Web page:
Some of the million photographers that have taken a keen interest in 500px may be flustered with the app’s sudden disappearance from the iOS App Store this afternoon. Controversial as the reason might be, the app has been pulled against the Toronto startup’s will and Apple is behind the decision.
Nudity, even of the artistic nature, is apparently behind the move. 500px COO Evgency Tchebotarev tells TechCrunch that an update to the app couldn’t be pushed because nude photos were searchable, and thus 500px was pulled from the marketplace altogether. The app was originally launched in October 2011 and approved by Apple, actually had created a mechanism where safe search was on by default and you had to visit the Web app to change this. Apparently, the security measure was found lacking.
Tchebotarev says that the startup was in talks with Apple to update the app so that it would be compliant with Apple’s developer policies. There are a handful of third-party apps that use 500px’s API, such as Flipboard, so the app wanted to try and issue an update to address Apple’s concerns. But no leniencyhere: 500px was suddenly pulled from the App Store with Apple citing the time sensitivity of the issue.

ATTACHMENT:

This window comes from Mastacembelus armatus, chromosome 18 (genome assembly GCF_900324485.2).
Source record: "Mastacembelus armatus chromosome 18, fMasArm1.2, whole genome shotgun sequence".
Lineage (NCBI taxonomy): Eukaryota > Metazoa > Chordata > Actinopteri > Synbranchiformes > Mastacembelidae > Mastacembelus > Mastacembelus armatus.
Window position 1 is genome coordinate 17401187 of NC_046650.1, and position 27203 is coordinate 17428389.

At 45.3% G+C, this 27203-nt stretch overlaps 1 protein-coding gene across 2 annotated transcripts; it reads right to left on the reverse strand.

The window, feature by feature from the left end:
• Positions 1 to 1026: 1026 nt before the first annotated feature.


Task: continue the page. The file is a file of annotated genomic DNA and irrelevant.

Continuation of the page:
There’s no mistake here that the “nudity” Apple refers to has been corralled into the pornographic category, but artists might take offense to that association. Tchebotarev says the 500px app doesn’t allow pornographic content and there are in fact a few precautionary and preventative measures in place. Of course there’s a difference between porn and artistic nudity, albeit subjective. But should 500px find that the content verges on smut, that content is immediately deleted.
The 500px team has been developing an engine that will be able to recognize nude photos algorithmically. These photos will be tagged accordingly and won’t surface in search. Until such an update is issued, however, it appears 500px is will have to wait for Apple approval.